May 24, 2022
In a new editorial for the Columbus Expedition, Senator Portman discusses the deadly opioid epidemic that continues to tear families apart across the country. Portman draws particular attention to the recent deaths of two students of Ohio State University who tragically overdosed on pills they thought were Adderall but were poisoned with the deadly synthetic opioid fentanyl.
As Portman explains in the op-ed, Congress can do much more to make sure our streets, neighborhoods, and communities are safe from this drug. Portman noted that in addition to legislation to curb telehealth drug treatment and national drug addiction programs, we can’t ignore where the drugs come from: our southern border.
Portman concludes by asking Republicans and Democrats to work together to push through his bipartisan CARA 3.0, FIGHT the fentanyl lawand Candy Law legislation, which expands the reach of our health care and justice system to ensure that all Americans who struggle with drug addiction have a chance to beat this disease, and that those who sell synthetic opioids are punished.
Excerpts from the editorial can be found below and the full editorial can be found here.
OSU dead example of terrifying rise of counterfeit drugs. National action needed.
By US Senator Rob Portman
The Despatch of Columbus
We have a growing drug overdose epidemic in Ohio and across the country that has resulted in record overdose deaths and threatens to get worse if we don’t act. According to the Ohio Department of Health in 1999, there have been 327 overdose deaths in Ohio. In 2021, Ohio is expected report more than 5,200. Nationally, the numbers are equally disheartening.
According to data just released by the Centers for Disease Control and Prevention, 107,622 drug overdose deaths occurred in the United States last year, the highest number ever recorded in a calendar year. The biggest culprit, by far, is the powerful synthetic fentanyl opioid, a lethal dose of which is equivalent in size to a few grains of salt. Unfortunately, many don’t even know they’re taking fentanyl because it’s so easy to disguise as another drug.
Based on media accounts, three Ohio State University students recently overdosed on counterfeit drugs containing fentanyl; two of them died. That’s not all. According to Council of Mental Health, Addiction and Recovery Services of Lorain County27 overdoses were reported in the first two weeks of May alone. April 6, youwarned the Drug Enforcement Administration of a national spike in massive overdose events linked to fentanyl, which expands on an earlier warning about fake prescription pills containing fentanyl. This is the first time in more than six years that this type of alert has been issued.
To deal with this crisis, the country needs a strong response that tackles both the demand side and the supply side of the problem. First, on the supply side, we need to address the amount of fentanyl that crosses the southern border. In simple terms, the Biden Administration We must take action to prevent fentanyl from entering our country through our ports and other drug smuggling operations. A less secure southern border means more fentanyl is also getting through. This last AprilI, a recording 1,300 pounds of fentanyl were seized – the highest amount ever recorded in a single month. In 2021, fentanyl seizures doubled the amounts of 2020 and quadrupled the seizures compared to 2019, but it is only fentanyl that is seized. According to the DEA, the vast majority of fentanyl passes undetected.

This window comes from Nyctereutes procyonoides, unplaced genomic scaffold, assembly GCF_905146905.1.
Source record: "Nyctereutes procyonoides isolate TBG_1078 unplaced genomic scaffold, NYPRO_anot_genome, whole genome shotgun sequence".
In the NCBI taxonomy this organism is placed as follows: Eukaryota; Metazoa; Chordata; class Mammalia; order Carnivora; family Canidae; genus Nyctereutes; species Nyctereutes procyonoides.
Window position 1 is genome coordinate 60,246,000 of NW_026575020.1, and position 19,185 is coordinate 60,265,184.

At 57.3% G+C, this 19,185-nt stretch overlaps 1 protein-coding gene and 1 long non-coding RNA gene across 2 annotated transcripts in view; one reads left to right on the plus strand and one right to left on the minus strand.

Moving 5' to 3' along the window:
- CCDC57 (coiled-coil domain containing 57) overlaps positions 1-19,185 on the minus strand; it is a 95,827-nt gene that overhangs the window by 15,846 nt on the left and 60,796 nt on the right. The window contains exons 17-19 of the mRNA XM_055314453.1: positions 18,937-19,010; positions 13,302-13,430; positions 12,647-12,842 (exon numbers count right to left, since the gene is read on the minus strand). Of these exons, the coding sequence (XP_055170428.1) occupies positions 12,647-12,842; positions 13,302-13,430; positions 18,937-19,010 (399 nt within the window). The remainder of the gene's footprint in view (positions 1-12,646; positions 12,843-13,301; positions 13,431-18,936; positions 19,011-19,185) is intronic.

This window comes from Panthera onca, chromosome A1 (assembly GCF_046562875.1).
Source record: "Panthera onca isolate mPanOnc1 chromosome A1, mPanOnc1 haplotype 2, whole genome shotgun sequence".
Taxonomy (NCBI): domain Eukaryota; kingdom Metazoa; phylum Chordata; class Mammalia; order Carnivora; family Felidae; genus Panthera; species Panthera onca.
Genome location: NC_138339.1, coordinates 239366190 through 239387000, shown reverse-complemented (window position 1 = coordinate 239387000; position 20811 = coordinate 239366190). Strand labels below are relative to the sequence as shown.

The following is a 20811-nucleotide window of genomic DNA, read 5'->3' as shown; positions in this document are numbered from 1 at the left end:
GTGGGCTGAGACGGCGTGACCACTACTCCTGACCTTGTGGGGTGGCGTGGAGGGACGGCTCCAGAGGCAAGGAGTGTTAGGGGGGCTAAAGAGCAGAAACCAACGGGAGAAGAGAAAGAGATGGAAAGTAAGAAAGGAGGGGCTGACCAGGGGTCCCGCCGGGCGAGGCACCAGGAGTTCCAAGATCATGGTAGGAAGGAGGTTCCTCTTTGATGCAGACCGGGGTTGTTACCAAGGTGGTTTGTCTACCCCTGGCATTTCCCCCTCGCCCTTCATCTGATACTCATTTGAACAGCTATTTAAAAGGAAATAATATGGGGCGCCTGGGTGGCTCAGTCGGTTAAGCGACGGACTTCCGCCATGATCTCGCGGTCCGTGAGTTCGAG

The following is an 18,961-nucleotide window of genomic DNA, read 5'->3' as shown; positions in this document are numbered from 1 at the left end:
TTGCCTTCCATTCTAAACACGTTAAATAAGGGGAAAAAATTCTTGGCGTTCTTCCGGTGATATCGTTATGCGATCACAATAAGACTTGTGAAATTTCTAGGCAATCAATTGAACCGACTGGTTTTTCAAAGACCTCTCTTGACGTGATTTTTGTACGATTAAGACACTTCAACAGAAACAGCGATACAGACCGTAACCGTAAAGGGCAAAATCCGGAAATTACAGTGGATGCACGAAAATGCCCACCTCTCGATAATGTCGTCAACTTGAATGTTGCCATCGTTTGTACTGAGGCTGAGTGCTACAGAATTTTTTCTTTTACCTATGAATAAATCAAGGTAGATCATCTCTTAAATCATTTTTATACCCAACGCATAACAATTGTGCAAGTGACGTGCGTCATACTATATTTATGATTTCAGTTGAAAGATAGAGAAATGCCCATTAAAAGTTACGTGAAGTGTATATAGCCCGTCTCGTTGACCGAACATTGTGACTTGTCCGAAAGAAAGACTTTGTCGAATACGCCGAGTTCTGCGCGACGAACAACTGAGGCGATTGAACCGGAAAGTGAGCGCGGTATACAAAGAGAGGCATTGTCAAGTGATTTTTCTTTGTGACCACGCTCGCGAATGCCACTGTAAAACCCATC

On the demand side, my Comprehensive Addiction and Recovery Act and CARA 2.0, have provided state and local governments and nonprofit groups with support for proven prevention, recovery, and treatment programs to help addicts recover. Additionally, strengthening telehealth services can help provide a lifeline for people struggling with opioid addiction. According to the National Survey of Drug Use and Health, approximately 2.5 million Americans had an opioid use disorder in 2020 and 11% of them received TMAs, or drug treatment. I want to completely remove this requirement in person, which is why I introduced bipartisan legislation called the Jelehealth Response Act for Electronic Prescription Drug Treatment Services (TREATS) to address this issue and expand telehealth services for the treatment of substance use disorders.
Finally, we must prosecute those responsible for the sale of these drugs. My Bipartisan FIGHT Fentanyl Act would solve this problem by permanently classifying fentanyl-related drugs in Schedule I. This would allow law enforcement to prosecute those who do not only sell fentanyl for drugs that are slightly modified to appear as fentanyl. As Ohio continues to face rising levels of opioid abuse and overdoses, we need to double down on the chances of fentanyl being masked as a prescription drug. Congress can and must do more to fight this epidemic by passing my CARA 3.0, FIGHT Fentanyl Act, and TREATS legislation, which expands the reach of our health care and justice system to ensure that all Americans struggling with addiction have the chance to defeat this disease, and those who sell synthetic opioids are punished. Together, we can ensure that the people of Ohio have access to the care they need, so that no more innocent lives are lost.